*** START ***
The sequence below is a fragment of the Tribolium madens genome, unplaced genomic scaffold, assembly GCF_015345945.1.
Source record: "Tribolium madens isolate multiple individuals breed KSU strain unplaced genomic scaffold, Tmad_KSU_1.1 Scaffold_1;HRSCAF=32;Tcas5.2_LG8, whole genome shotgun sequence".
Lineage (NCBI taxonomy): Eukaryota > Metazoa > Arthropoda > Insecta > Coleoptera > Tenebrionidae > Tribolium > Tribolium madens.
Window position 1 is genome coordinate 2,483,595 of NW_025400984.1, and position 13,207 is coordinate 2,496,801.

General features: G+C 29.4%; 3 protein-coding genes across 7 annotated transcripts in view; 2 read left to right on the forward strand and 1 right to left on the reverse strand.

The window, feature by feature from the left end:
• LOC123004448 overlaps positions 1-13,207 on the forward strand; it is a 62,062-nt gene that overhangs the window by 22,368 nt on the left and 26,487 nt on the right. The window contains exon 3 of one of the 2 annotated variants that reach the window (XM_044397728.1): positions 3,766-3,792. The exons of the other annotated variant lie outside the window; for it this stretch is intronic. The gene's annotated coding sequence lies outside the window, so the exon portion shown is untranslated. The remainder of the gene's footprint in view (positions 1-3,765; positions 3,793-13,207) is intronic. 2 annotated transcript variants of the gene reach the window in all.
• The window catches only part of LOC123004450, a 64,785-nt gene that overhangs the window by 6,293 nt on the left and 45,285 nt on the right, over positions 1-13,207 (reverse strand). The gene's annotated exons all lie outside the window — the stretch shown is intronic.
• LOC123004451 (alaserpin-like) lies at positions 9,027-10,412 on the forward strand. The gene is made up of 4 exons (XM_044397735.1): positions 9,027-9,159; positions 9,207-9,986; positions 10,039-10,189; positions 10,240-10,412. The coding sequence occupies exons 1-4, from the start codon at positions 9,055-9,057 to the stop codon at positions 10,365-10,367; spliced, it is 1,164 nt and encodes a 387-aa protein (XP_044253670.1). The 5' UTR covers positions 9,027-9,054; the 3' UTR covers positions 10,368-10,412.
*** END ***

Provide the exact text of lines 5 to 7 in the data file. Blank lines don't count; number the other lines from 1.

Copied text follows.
General features: G+C 29.4%; 3 protein-coding genes across 7 annotated transcripts in view; 2 read left to right on the forward strand and 1 right to left on the reverse strand.

The window, feature by feature from the left end:
• LOC123004448 overlaps positions 1-13,207 on the forward strand; it is a 62,062-nt gene that overhangs the window by 22,368 nt on the left and 26,487 nt on the right. The window contains exon 3 of one of the 2 annotated variants that reach the window (XM_044397728.1): positions 3,766-3,792. The exons of the other annotated variant lie outside the window; for it this stretch is intronic. The gene's annotated coding sequence lies outside the window, so the exon portion shown is untranslated. The remainder of the gene's footprint in view (positions 1-3,765; positions 3,793-13,207) is intronic. 2 annotated transcript variants of the gene reach the window in all.